‘Algorithmed’ out of a job
Spiralling investment in technology has created opportunities for banks, but the impact has been felt by staff.
Former NAB banker Peter Chung felt “algorithmed” out of a job when we first spoke to him in early 2018.
“I’d say [technology] reduced the size of jobs, the contents of jobs and, therefore, at the end of the day, the number of jobs available,” he said at the time.
NAB has since hired more than 2000 staff, almost exclusively in roles dealing with new technology, like augmented reality, artificial intelligence and machine learning.
More than a year on, Mr Chung has embraced retirement.
He is learning two languages, exercising daily and attending adult education classes in writing and painting.
But discussions with his colleagues paint a grim picture of the near future.
“I think generally for those who are still there … the general opinion was that it is getting harder,” he said.
“The cutbacks are not going to stop, volume is seen to be down. My ex-employer is under pressure in terms of the changes coming through, so it’s only going to get harder, and fewer people will be employed, either due to technology or restructuring or whatever.”
Mr Le Mesurier agrees.
“I think the workforces of the big four will continue to shrink,” he said.
“Obviously NAB’s decline is going to be the most significant.
Revenue growth has been a problem for all the banks, so that puts pressure on costs … and pressure on costs means people are going to lose their jobs.’’
Between 1 to 2 per cent of each institution’s workforce is in the firing line each year, according to the long-time industry watcher.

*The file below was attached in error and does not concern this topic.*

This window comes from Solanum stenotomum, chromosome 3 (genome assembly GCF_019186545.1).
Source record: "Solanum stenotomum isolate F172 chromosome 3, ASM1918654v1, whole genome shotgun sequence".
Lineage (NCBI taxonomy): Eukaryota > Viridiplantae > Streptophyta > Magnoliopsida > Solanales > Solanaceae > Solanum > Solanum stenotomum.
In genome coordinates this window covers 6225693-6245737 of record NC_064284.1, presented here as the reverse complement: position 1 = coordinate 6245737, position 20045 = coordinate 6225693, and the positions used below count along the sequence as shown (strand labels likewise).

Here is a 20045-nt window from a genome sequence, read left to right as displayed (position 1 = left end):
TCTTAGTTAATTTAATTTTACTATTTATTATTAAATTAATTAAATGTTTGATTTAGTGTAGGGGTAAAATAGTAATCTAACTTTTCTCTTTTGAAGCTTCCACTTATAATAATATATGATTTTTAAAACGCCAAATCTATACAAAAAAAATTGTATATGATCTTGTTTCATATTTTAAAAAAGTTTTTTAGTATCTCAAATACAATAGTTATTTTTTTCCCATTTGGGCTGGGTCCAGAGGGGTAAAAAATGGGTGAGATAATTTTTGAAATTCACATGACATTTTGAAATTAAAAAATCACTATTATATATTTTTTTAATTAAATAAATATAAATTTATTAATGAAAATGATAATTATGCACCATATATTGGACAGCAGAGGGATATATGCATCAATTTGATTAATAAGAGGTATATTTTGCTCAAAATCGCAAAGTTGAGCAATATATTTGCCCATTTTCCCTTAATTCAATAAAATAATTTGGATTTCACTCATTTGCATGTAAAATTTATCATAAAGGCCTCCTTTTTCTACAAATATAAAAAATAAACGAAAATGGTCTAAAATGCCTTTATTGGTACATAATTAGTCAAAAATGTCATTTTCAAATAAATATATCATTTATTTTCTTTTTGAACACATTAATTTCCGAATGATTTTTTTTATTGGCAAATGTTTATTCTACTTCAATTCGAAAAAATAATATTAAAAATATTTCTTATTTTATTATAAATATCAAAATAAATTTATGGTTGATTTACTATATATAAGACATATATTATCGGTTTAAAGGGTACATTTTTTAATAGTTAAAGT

“When you think about the number of people involved, being that they employ 40,000 or 50,000 people, a 1 per cent reduction is 400-500 people losing their jobs at each bank [every year] … so there’s a lot of people that can be adversely affected by this.”
‘You don’t restore trust by closing branches’
Former New South Wales premier Nathan Rees, who now represents workers in the sector as the national assistant secretary of the Finance Sector Union, said increased training was the key to better compliance, and a rosier return for customers and shareholders.
“Technology and the rate of innovation is hitting the finance sector harder and more quickly than almost any other sector, perhaps aside from transport and logistics,” he said.
“We know these charges are going to occur. We know that there are going to be fundamental changes to the way services are delivered, and that means that banks have a requirement and an obligation to train their staff, to treat their staff fairly in the transition.”
After a horror year at the royal commission, where scandals were exposed that showed lax checks on charging customers leading to billions of dollars robbed from Australians, Mr Rees said the big four needed to demonstrate they could be trusted again.
“Fundamental to the restoration of trust of the Australian public in the finance sector is the willingness of banks to treat their staff and their communities fairly,” he said.
You don’t rebuild trust by introducing robo-advice, you don’t restore trust by not passing on each interest rate cut, and you certainly don’t restore trust by closing branches.’’
Former bankers like Mr Chung said chronic underinvestment in internal training and development, across all of the big four, has led to expensive short-term fixes and the loss of experienced staff.
“It was almost a case of, ‘It’s cheaper to buy from external companies’, or to go for an outsourced solution, than to retrain your workforce,” he said.
“And there’s no doubt the nature of the jobs has changed over the years, but people adapt to that. People are able to learn new skills.”